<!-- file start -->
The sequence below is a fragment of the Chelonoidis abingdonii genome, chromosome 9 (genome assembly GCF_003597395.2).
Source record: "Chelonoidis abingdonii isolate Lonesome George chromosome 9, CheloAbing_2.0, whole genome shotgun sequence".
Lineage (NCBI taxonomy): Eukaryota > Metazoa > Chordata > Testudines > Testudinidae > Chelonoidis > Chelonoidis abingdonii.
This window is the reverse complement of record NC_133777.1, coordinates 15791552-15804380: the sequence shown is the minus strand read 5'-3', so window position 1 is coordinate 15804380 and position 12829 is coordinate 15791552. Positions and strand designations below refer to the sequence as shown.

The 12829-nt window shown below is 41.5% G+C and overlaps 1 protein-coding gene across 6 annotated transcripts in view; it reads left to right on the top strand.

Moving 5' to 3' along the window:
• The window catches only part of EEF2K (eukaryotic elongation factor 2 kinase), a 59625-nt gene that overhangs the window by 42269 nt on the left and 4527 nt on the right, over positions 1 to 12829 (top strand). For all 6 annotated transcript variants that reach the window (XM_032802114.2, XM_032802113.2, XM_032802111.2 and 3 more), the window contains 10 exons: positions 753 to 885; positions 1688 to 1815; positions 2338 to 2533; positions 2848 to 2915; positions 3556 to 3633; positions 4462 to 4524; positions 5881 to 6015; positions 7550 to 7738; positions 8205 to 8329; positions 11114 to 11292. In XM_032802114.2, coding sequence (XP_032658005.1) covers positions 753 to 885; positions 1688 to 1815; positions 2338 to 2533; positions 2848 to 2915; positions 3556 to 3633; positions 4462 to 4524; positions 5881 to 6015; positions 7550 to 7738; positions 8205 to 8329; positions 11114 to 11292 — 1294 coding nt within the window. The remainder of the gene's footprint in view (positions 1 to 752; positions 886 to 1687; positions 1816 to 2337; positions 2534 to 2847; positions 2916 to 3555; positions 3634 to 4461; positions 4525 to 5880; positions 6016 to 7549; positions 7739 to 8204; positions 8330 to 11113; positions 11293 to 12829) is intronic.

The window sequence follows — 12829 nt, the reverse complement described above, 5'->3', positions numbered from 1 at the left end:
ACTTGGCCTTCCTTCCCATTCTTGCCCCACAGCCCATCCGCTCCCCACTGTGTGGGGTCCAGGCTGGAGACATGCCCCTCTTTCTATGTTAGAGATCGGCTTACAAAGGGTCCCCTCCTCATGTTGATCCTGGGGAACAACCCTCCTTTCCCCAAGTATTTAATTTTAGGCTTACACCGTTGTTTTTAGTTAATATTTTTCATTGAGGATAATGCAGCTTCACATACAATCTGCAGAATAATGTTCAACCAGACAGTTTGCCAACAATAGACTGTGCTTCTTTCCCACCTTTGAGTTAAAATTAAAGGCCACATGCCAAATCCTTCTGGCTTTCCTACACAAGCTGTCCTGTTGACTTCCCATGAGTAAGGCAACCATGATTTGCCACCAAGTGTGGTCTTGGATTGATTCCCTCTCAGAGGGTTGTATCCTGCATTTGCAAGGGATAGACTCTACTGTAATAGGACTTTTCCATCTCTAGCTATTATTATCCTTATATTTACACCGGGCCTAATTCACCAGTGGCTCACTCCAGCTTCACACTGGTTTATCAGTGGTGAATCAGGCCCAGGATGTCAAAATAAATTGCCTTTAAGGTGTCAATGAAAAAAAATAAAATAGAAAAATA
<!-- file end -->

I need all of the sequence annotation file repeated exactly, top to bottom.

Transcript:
The sequence below is a fragment of the Chelonoidis abingdonii genome, chromosome 9 (genome assembly GCF_003597395.2).
Source record: "Chelonoidis abingdonii isolate Lonesome George chromosome 9, CheloAbing_2.0, whole genome shotgun sequence".
Lineage (NCBI taxonomy): Eukaryota > Metazoa > Chordata > Testudines > Testudinidae > Chelonoidis > Chelonoidis abingdonii.
This window is the reverse complement of record NC_133777.1, coordinates 15791552-15804380: the sequence shown is the minus strand read 5'-3', so window position 1 is coordinate 15804380 and position 12829 is coordinate 15791552. Positions and strand designations below refer to the sequence as shown.

The 12829-nt window shown below is 41.5% G+C and overlaps 1 protein-coding gene across 6 annotated transcripts in view; it reads left to right on the top strand.

Moving 5' to 3' along the window:
• The window catches only part of EEF2K (eukaryotic elongation factor 2 kinase), a 59625-nt gene that overhangs the window by 42269 nt on the left and 4527 nt on the right, over positions 1 to 12829 (top strand). For all 6 annotated transcript variants that reach the window (XM_032802114.2, XM_032802113.2, XM_032802111.2 and 3 more), the window contains 10 exons: positions 753 to 885; positions 1688 to 1815; positions 2338 to 2533; positions 2848 to 2915; positions 3556 to 3633; positions 4462 to 4524; positions 5881 to 6015; positions 7550 to 7738; positions 8205 to 8329; positions 11114 to 11292. In XM_032802114.2, coding sequence (XP_032658005.1) covers positions 753 to 885; positions 1688 to 1815; positions 2338 to 2533; positions 2848 to 2915; positions 3556 to 3633; positions 4462 to 4524; positions 5881 to 6015; positions 7550 to 7738; positions 8205 to 8329; positions 11114 to 11292 — 1294 coding nt within the window. The remainder of the gene's footprint in view (positions 1 to 752; positions 886 to 1687; positions 1816 to 2337; positions 2534 to 2847; positions 2916 to 3555; positions 3634 to 4461; positions 4525 to 5880; positions 6016 to 7549; positions 7739 to 8204; positions 8330 to 11113; positions 11293 to 12829) is intronic.

The window sequence follows — 12829 nt, the reverse complement described above, 5'->3', positions numbered from 1 at the left end:
ACTTGGCCTTCCTTCCCATTCTTGCCCCACAGCCCATCCGCTCCCCACTGTGTGGGGTCCAGGCTGGAGACATGCCCCTCTTTCTATGTTAGAGATCGGCTTACAAAGGGTCCCCTCCTCATGTTGATCCTGGGGAACAACCCTCCTTTCCCCAAGTATTTAATTTTAGGCTTACACCGTTGTTTTTAGTTAATATTTTTCATTGAGGATAATGCAGCTTCACATACAATCTGCAGAATAATGTTCAACCAGACAGTTTGCCAACAATAGACTGTGCTTCTTTCCCACCTTTGAGTTAAAATTAAAGGCCACATGCCAAATCCTTCTGGCTTTCCTACACAAGCTGTCCTGTTGACTTCCCATGAGTAAGGCAACCATGATTTGCCACCAAGTGTGGTCTTGGATTGATTCCCTCTCAGAGGGTTGTATCCTGCATTTGCAAGGGATAGACTCTACTGTAATAGGACTTTTCCATCTCTAGCTATTATTATCCTTATATTTACACCGGGCCTAATTCACCAGTGGCTCACTCCAGCTTCACACTGGTTTATCAGTGGTGAATCAGGCCCAGGATGTCAAAATAAATTGCCTTTAAGGTGTCAATGAAAAAAAATAAAATAGAAAAATA